Worker Health and Wellness Transportation Research/studies Worker health and wellness Transportation

Influx of ‘amateurs’ put ‘driver’ at No. 1 spot on list of ‘back-breaking jobs’

Reprints
uber.jpg

Photo: Michael Krinke/iStockphoto

Burr Ridge, IL – The rise of ride-hailing services has resulted in “driver” being ranked No. 1 on the North American Spine Society’s list of “Top 10 Most Back-Breaking Jobs” as determined by a survey of NASS members.

“Chronic back pain has long been an occupational hazard for professional truck and taxi drivers,” Chad Patton, orthopedic surgeon and Public Affairs Committee chair for NASS, said in an Oct. 4 press release. “But with the rise of ride-hailing services like Uber and Lyft, tens of thousands of ‘amateur’ drivers each month are suddenly becoming professionals, sitting in their cars for extra hours, toting luggage, and feeling the pain.”

Patton offered drivers tips to help prevent back pain. Among them:

  • Stretch before entering the vehicle.
  • Remove items from back pockets to avoid possibly throwing your spine out of alignment and triggering back and leg pain.
  • Adjust your seat to a 100-degree angle to prevent slouching and ensure you are close enough to the steering wheel that your elbows and knees are slightly bent.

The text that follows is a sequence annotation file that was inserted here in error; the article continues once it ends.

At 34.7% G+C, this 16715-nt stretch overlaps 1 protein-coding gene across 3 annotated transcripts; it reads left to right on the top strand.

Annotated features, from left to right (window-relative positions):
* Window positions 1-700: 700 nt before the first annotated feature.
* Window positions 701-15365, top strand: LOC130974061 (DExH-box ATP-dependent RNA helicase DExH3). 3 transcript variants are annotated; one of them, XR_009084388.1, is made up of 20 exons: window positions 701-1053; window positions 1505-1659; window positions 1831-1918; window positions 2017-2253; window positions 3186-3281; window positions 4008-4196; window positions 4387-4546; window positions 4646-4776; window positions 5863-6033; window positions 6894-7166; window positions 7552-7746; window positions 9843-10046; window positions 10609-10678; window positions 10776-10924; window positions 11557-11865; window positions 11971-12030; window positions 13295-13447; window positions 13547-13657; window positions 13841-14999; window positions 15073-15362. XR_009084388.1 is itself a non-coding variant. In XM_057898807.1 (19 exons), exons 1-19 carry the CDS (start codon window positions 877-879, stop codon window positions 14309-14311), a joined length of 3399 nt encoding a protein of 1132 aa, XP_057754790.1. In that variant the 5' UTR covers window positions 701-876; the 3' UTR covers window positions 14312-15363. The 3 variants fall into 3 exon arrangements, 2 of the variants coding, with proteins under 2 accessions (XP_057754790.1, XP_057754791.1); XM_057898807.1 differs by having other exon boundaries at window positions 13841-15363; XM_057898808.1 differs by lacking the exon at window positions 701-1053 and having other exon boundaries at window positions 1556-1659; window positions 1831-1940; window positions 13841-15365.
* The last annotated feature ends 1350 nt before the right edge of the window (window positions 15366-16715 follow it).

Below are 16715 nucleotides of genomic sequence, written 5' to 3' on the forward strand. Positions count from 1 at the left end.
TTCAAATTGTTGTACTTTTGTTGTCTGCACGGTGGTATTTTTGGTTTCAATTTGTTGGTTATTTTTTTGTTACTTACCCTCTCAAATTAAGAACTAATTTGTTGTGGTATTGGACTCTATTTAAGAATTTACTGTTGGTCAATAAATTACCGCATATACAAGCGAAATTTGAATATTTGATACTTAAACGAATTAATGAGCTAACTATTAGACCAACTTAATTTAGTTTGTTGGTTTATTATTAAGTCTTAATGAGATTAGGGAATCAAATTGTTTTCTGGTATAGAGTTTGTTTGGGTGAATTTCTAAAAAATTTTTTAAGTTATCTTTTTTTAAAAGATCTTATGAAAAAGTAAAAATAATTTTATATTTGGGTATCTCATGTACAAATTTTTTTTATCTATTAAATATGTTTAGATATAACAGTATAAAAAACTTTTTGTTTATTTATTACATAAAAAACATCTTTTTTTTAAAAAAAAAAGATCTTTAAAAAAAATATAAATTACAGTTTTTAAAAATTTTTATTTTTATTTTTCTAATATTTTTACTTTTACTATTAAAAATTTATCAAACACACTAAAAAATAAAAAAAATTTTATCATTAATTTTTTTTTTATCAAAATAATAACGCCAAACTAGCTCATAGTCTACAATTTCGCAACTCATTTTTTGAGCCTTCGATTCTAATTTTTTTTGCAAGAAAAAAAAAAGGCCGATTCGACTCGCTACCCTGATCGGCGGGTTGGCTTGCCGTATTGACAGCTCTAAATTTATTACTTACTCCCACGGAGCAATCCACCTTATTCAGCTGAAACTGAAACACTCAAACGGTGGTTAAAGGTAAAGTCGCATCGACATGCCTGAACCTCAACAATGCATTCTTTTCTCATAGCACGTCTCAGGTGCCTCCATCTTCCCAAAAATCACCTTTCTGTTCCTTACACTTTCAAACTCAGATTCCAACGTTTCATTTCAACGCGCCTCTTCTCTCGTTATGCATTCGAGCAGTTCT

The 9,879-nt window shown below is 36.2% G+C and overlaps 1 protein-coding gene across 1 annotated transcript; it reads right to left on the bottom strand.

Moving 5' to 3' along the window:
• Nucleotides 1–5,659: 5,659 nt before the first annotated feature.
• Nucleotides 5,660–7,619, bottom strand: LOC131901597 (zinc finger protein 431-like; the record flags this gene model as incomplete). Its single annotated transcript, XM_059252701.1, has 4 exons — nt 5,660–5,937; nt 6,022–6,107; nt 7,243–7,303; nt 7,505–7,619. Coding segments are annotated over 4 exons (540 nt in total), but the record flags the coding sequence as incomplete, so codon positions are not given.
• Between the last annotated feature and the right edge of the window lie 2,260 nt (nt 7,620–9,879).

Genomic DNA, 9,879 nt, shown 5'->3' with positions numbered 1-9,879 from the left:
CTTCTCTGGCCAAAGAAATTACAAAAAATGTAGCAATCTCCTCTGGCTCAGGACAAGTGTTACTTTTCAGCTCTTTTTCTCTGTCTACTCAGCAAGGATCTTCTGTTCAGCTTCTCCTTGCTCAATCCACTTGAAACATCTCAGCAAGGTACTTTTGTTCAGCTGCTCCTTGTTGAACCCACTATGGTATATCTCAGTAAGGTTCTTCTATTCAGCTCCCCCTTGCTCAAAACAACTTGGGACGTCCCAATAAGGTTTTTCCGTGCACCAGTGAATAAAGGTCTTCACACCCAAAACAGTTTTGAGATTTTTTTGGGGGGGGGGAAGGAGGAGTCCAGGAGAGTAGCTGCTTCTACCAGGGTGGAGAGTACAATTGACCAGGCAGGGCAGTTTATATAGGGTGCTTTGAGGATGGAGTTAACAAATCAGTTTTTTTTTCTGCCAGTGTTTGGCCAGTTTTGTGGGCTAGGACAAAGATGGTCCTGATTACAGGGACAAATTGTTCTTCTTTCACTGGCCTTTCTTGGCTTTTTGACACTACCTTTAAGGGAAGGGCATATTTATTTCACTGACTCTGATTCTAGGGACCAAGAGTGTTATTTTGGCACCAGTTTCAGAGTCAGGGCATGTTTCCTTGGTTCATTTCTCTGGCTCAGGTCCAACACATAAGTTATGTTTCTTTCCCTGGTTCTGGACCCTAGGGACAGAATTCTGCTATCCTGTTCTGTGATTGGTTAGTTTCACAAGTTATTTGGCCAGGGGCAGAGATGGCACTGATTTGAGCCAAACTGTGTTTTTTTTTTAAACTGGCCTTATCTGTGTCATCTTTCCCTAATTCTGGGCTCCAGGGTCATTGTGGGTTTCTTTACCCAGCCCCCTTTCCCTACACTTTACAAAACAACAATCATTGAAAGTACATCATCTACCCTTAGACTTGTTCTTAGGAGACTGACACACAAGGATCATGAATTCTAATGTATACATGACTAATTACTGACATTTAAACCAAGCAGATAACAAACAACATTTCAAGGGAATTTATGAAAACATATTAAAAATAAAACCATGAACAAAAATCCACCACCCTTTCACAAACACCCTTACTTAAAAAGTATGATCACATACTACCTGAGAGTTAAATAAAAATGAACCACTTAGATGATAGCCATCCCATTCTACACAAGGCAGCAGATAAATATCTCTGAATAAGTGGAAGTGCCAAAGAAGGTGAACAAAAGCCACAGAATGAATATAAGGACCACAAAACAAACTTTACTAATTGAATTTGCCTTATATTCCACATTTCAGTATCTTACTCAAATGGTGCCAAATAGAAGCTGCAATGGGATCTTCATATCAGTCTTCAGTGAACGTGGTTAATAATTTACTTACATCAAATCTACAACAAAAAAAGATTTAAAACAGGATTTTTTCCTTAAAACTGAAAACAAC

• Take a break every 45 to 60 minutes to drink water; walk around; and stretch your back, neck and hip flexor muscles.
  • Move around a bit in your seat while driving – even 10 seconds of movement and gentle stretching can be beneficial.
  • Use cruise control when possible.

The jobs making up the remainder of the Top 10 list are construction worker, nurse, office worker, manual laborer, dental worker, warehouse worker, mechanic, factory worker and mother.

Post a comment to this article

Safety+Health welcomes comments that promote respectful dialogue. Please stay on topic. Comments that contain personal attacks, profanity or abusive language – or those aggressively promoting products or services – will be removed. We reserve the right to determine which comments violate our comment policy. (Anonymous comments are welcome; merely skip the “name” field in the comment box. An email address is required but will not be included with your comment.)